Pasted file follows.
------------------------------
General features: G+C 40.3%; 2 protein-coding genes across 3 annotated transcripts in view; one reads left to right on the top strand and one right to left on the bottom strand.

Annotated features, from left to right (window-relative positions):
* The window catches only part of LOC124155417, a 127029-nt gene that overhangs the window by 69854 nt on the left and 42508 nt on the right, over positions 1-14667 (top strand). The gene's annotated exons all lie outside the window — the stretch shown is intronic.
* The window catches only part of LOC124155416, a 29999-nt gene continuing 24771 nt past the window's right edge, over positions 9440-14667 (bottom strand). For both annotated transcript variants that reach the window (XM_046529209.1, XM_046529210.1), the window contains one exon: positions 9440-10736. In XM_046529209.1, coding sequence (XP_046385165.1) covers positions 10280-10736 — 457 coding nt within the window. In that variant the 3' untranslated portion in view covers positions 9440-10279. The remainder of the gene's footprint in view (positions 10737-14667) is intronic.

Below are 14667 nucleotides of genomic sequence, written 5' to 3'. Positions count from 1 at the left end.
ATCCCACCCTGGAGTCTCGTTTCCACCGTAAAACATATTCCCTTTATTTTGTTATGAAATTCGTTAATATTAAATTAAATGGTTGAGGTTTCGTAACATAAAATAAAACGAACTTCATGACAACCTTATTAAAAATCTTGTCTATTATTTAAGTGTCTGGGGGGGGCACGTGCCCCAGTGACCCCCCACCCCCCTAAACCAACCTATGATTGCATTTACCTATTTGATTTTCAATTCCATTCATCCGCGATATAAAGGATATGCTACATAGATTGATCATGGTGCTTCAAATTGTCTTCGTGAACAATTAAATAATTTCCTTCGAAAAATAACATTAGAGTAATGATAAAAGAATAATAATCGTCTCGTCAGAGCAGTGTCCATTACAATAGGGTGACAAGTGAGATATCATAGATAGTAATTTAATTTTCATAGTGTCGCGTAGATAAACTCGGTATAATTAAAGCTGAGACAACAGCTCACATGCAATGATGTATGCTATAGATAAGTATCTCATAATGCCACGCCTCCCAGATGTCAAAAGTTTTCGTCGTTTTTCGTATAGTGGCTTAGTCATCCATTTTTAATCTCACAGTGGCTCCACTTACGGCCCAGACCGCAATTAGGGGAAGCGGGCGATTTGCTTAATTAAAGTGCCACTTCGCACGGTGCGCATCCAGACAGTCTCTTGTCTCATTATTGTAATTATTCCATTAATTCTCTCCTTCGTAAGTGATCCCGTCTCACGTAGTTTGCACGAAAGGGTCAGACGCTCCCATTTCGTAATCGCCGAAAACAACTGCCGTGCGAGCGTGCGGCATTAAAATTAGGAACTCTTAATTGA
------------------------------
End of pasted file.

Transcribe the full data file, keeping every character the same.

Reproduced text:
General features: G+C 40.3%; 2 protein-coding genes across 3 annotated transcripts in view; one reads left to right on the top strand and one right to left on the bottom strand.

Annotated features, from left to right (window-relative positions):
* The window catches only part of LOC124155417, a 127029-nt gene that overhangs the window by 69854 nt on the left and 42508 nt on the right, over positions 1-14667 (top strand). The gene's annotated exons all lie outside the window — the stretch shown is intronic.
* The window catches only part of LOC124155416, a 29999-nt gene continuing 24771 nt past the window's right edge, over positions 9440-14667 (bottom strand). For both annotated transcript variants that reach the window (XM_046529209.1, XM_046529210.1), the window contains one exon: positions 9440-10736. In XM_046529209.1, coding sequence (XP_046385165.1) covers positions 10280-10736 — 457 coding nt within the window. In that variant the 3' untranslated portion in view covers positions 9440-10279. The remainder of the gene's footprint in view (positions 10737-14667) is intronic.

Below are 14667 nucleotides of genomic sequence, written 5' to 3'. Positions count from 1 at the left end.
ATCCCACCCTGGAGTCTCGTTTCCACCGTAAAACATATTCCCTTTATTTTGTTATGAAATTCGTTAATATTAAATTAAATGGTTGAGGTTTCGTAACATAAAATAAAACGAACTTCATGACAACCTTATTAAAAATCTTGTCTATTATTTAAGTGTCTGGGGGGGGCACGTGCCCCAGTGACCCCCCACCCCCCTAAACCAACCTATGATTGCATTTACCTATTTGATTTTCAATTCCATTCATCCGCGATATAAAGGATATGCTACATAGATTGATCATGGTGCTTCAAATTGTCTTCGTGAACAATTAAATAATTTCCTTCGAAAAATAACATTAGAGTAATGATAAAAGAATAATAATCGTCTCGTCAGAGCAGTGTCCATTACAATAGGGTGACAAGTGAGATATCATAGATAGTAATTTAATTTTCATAGTGTCGCGTAGATAAACTCGGTATAATTAAAGCTGAGACAACAGCTCACATGCAATGATGTATGCTATAGATAAGTATCTCATAATGCCACGCCTCCCAGATGTCAAAAGTTTTCGTCGTTTTTCGTATAGTGGCTTAGTCATCCATTTTTAATCTCACAGTGGCTCCACTTACGGCCCAGACCGCAATTAGGGGAAGCGGGCGATTTGCTTAATTAAAGTGCCACTTCGCACGGTGCGCATCCAGACAGTCTCTTGTCTCATTATTGTAATTATTCCATTAATTCTCTCCTTCGTAAGTGATCCCGTCTCACGTAGTTTGCACGAAAGGGTCAGACGCTCCCATTTCGTAATCGCCGAAAACAACTGCCGTGCGAGCGTGCGGCATTAAAATTAGGAACTCTTAATTGA